The Crest of the Peacock

The Crest of the Peacock: Non-European Roots of Mathematics (Third Edition)

George Gheverghese Joseph
Copyright Date: 2011
Edition: STU - Student edition
Pages: 610
https://www.jstor.org/stable/j.ctt7sdsb
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  • Book Info
    The Crest of the Peacock
    Book Description:

    From the Ishango Bone of central Africa and the Incaquipuof South America to the dawn of modern mathematics,The Crest of the Peacockmakes it clear that human beings everywhere have been capable of advanced and innovative mathematical thinking. George Gheverghese Joseph takes us on a breathtaking multicultural tour of the roots and shoots of non-European mathematics. He shows us the deep influence that the Egyptians and Babylonians had on the Greeks, the Arabs' major creative contributions, and the astounding range of successes of the great civilizations of India and China.

    The third edition emphasizes the dialogue between civilizations, and further explores how mathematical ideas were transmitted from East to West. The book's scope is now even wider, incorporating recent findings on the history of mathematics in China, India, and early Islamic civilizations as well as Egypt and Mesopotamia. With more detailed coverage of proto-mathematics and the origins of trigonometry and infinity in the East,The Crest of the Peacockfurther illuminates the global history of mathematics.

    eISBN: 978-1-4008-3636-9
    Subjects: Mathematics, History of Science & Technology

Table of Contents

  1. Front Matter
    (pp. i-vi)
  2. Table of Contents
    (pp. vii-x)
  3. Preface to the Third Edition
    (pp. xi-xxii)
    George Gheverghese Joseph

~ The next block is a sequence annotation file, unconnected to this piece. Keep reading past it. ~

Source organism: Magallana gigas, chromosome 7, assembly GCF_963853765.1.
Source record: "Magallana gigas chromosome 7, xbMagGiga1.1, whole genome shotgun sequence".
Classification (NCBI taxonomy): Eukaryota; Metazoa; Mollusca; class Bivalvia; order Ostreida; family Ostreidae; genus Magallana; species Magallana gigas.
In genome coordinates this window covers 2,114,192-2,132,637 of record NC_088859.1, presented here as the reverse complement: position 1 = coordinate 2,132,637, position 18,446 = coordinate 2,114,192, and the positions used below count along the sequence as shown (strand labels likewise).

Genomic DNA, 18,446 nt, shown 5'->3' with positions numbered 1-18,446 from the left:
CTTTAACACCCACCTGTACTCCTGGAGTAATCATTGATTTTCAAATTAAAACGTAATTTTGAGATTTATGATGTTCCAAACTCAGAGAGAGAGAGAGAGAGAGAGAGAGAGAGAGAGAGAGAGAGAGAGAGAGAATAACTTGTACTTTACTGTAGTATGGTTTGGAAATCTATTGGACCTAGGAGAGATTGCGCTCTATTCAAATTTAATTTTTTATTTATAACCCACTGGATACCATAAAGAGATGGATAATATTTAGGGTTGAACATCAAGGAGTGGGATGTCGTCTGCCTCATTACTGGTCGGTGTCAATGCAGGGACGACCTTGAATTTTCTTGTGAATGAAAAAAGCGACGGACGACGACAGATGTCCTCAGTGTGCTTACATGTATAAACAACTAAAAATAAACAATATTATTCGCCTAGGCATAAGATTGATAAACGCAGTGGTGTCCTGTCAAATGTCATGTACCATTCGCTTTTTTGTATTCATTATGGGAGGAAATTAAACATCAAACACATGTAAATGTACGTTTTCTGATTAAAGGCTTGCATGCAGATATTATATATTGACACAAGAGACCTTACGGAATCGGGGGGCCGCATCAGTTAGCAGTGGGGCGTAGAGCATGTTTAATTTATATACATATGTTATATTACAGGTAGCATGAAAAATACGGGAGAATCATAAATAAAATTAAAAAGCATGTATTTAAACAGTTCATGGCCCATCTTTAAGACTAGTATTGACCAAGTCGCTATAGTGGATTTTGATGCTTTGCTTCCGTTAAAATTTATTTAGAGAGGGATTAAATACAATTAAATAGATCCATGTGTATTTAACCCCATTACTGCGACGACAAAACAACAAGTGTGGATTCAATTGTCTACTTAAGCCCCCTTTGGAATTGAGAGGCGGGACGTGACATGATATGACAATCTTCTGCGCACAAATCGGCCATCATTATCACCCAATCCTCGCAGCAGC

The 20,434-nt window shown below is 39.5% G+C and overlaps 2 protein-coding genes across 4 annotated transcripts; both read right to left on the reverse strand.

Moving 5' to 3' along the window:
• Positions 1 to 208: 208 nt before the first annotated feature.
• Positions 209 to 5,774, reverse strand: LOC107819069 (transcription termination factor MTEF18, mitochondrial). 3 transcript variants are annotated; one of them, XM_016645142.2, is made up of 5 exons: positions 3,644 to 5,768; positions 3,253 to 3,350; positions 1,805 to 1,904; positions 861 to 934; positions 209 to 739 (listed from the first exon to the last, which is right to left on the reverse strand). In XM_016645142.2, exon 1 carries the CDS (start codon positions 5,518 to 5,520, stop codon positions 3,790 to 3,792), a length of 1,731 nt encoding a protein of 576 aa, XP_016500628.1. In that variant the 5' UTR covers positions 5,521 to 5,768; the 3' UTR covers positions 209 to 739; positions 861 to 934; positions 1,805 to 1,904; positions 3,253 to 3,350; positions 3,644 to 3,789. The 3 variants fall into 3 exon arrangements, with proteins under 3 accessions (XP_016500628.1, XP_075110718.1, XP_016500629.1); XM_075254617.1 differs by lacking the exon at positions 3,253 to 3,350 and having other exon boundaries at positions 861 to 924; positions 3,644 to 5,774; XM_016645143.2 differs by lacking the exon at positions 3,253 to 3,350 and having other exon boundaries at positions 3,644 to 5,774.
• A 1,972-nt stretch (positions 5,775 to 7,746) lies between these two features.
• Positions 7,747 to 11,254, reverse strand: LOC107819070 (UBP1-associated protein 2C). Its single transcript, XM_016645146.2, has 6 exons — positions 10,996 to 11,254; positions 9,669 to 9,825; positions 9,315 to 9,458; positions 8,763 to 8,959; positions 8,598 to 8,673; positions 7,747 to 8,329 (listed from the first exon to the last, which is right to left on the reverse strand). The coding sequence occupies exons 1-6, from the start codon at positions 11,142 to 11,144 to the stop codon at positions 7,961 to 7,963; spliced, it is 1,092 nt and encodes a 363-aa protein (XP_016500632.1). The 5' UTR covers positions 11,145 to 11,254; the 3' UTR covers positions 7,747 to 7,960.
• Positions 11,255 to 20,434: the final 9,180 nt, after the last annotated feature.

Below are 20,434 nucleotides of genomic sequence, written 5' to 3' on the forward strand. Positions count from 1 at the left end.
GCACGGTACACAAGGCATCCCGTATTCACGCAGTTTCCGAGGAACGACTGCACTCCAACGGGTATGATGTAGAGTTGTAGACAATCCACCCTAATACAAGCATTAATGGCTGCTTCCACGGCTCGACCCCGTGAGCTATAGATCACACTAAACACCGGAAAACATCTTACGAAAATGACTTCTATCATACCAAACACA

4. Preface to the First Edition
    (pp. xxiii-xxx)
    George Gheverghese Joseph
  5. Chapter One The History of Mathematics: Alternative Perspectives
    (pp. 1-29)

    An interest in history marks us for life. How we see ourselves and others is shaped by the history we absorb, not only in the classroom but also from the Internet, films, newspapers, television programs, novels, and even strip cartoons. From the time we first become aware of the past, it can fire our imagination and excite our curiosity: we ask questions and then seek answers from history. As our knowledge develops, differences in historical perspectives emerge. And, to the extent that different views of the past affect our perception of ourselves and of the outside world, history becomes an...

  6. Chapter Two Mathematics from Bones, Strings, and Standing Stones
    (pp. 30-78)

    It is taking an unnecessarily restrictive view of the history of mathematics to confine our study to written evidence. Mathematics initially arose from a need to count and record numbers. As far as we know there has never been a society without some form of counting or tallying (i.e., matching a collection of objects with some easily handled set of markers, whether it be stones, knots, or inscriptions such as notches on wood or bone). If we define mathematics as any activity that arises out of, or directly generates, concepts relating to numbers or spatial configurations together with some form...

  7. Chapter Three The Beginnings of Written Mathematics: Egypt
    (pp. 79-124)

    In the previous chapter we began our examination of early evidence of mathematical activity with an artifact found in the middle of Africa. For the next stage of our journey we remain on the same continent but move north to Egypt. Egypt is generally recognized as the homeland of one of the four early civilizations that grew up along the great river valleys of Africa and Asia over five thousand years ago, the other three being in Mesopotamia, India, and China. Egyptian civilization did not emerge out of the blue as a full-blown civilization without any African roots. This is...

  8. Chapter Four The Beginnings of Written Mathematics: Mesopotamia
    (pp. 125-176)

    Studying ancient Mesopotamian history is rather like going on a long and unfamiliar journey: we are not sure whether we are on the right road until we reach our destination. The abridged chronology given in table 4.1 will be of some help in plotting our course across this difficult terrain; the places mentioned in the table are shown in the accompanying map (figure 4.1). The earliest protocuneiform written records are from around the last few centuries of the fourth millennium BC, and the last cuneiform records are from around the end of the first millennium BC. With the Persian conquest...

  9. Chapter Five Egyptian and Mesopotamian Mathematics: An Assessment
    (pp. 177-187)